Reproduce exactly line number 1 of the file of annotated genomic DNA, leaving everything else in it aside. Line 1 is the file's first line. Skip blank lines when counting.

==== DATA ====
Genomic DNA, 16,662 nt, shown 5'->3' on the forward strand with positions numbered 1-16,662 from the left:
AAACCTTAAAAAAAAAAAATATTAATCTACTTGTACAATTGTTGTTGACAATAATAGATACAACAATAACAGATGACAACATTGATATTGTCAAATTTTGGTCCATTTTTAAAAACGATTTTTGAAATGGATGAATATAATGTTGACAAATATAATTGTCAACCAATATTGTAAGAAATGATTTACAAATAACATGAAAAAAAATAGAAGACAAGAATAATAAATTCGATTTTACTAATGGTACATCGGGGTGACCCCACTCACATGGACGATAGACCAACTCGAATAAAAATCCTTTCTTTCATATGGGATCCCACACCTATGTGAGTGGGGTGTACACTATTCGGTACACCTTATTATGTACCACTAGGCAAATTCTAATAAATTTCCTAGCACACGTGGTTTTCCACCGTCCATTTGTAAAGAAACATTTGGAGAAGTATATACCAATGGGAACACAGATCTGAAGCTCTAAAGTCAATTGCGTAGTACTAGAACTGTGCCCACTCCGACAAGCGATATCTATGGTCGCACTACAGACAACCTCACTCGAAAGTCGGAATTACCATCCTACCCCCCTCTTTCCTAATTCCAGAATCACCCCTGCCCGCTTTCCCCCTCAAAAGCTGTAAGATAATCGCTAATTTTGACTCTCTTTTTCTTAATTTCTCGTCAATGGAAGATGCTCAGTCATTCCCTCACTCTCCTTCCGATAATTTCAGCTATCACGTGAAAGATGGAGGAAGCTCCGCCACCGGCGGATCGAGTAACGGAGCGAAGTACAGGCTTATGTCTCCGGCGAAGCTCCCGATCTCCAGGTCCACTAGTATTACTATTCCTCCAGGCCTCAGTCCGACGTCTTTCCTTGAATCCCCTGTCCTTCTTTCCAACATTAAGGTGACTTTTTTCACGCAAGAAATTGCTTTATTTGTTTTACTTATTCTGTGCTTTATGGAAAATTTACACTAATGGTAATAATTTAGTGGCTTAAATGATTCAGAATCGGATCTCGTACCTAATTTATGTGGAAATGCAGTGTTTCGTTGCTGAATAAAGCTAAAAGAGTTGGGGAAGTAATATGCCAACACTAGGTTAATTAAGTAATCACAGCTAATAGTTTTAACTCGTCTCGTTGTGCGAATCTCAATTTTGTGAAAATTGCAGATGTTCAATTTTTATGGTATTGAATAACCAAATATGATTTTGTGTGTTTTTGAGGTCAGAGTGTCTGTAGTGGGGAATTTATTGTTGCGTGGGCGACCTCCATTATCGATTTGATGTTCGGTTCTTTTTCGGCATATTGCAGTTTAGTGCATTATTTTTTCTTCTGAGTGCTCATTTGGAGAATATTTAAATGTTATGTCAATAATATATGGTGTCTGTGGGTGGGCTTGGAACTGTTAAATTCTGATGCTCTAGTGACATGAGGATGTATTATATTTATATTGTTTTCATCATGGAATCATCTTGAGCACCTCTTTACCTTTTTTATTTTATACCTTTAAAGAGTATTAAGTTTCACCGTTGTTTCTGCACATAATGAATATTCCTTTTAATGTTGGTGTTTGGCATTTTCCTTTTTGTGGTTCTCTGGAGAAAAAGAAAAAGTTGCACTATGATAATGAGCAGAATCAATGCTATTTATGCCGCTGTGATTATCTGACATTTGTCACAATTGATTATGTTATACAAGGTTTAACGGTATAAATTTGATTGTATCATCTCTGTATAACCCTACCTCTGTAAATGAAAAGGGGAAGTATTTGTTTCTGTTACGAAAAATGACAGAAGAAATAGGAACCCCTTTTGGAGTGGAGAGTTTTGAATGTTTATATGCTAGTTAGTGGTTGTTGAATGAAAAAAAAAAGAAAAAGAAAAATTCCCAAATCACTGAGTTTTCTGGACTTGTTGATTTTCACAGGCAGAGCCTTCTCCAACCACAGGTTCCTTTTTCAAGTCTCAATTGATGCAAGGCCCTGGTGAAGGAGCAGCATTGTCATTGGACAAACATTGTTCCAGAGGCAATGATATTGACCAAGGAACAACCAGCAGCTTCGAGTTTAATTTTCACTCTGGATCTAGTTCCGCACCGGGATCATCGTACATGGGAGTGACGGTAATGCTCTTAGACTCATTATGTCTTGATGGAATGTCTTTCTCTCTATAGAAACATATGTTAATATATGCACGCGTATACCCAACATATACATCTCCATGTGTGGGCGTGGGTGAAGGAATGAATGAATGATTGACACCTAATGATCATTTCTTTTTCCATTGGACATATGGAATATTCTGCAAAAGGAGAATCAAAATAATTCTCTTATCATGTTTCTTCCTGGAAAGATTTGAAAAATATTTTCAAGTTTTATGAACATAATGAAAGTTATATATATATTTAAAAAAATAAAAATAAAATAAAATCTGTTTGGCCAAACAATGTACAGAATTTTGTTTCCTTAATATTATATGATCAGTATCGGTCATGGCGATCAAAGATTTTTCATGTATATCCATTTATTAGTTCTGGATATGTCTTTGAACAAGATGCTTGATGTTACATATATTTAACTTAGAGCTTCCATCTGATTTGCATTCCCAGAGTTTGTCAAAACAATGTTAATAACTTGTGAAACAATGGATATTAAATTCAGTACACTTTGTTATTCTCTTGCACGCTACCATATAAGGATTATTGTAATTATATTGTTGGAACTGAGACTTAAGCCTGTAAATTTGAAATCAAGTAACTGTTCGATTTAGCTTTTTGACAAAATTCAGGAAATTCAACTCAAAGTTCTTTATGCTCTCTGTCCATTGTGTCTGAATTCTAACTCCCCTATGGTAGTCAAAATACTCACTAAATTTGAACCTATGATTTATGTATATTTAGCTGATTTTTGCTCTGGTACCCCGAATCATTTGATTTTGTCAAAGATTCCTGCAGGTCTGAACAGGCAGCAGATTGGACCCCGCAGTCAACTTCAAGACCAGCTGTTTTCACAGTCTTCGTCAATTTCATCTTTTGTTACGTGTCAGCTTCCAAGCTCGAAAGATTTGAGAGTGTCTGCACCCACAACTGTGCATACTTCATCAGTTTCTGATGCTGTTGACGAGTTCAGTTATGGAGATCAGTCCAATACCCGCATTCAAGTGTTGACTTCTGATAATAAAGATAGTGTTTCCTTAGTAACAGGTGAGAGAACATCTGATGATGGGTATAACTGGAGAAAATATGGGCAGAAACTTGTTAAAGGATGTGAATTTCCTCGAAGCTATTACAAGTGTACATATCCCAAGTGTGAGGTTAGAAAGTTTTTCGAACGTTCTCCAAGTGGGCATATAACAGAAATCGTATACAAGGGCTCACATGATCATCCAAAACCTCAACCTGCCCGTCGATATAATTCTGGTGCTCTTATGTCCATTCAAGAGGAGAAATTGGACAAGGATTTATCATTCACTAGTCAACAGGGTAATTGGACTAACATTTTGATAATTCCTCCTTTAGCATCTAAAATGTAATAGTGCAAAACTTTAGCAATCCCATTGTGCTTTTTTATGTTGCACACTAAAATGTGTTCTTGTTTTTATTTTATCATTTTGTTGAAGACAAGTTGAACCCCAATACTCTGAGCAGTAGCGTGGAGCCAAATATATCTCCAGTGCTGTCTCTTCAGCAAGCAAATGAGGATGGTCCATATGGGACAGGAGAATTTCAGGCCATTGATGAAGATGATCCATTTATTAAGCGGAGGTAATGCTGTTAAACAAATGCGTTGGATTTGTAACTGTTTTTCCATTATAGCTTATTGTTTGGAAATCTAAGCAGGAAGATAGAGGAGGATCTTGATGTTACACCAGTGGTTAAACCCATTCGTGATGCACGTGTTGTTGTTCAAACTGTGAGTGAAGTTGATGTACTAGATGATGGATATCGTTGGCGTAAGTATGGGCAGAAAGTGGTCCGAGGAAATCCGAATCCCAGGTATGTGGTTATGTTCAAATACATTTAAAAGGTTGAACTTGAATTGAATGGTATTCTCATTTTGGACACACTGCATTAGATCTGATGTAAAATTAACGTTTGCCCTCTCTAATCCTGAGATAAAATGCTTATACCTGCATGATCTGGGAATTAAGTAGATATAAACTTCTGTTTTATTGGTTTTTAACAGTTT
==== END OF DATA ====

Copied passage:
Genomic DNA, 16,662 nt, shown 5'->3' on the forward strand with positions numbered 1-16,662 from the left: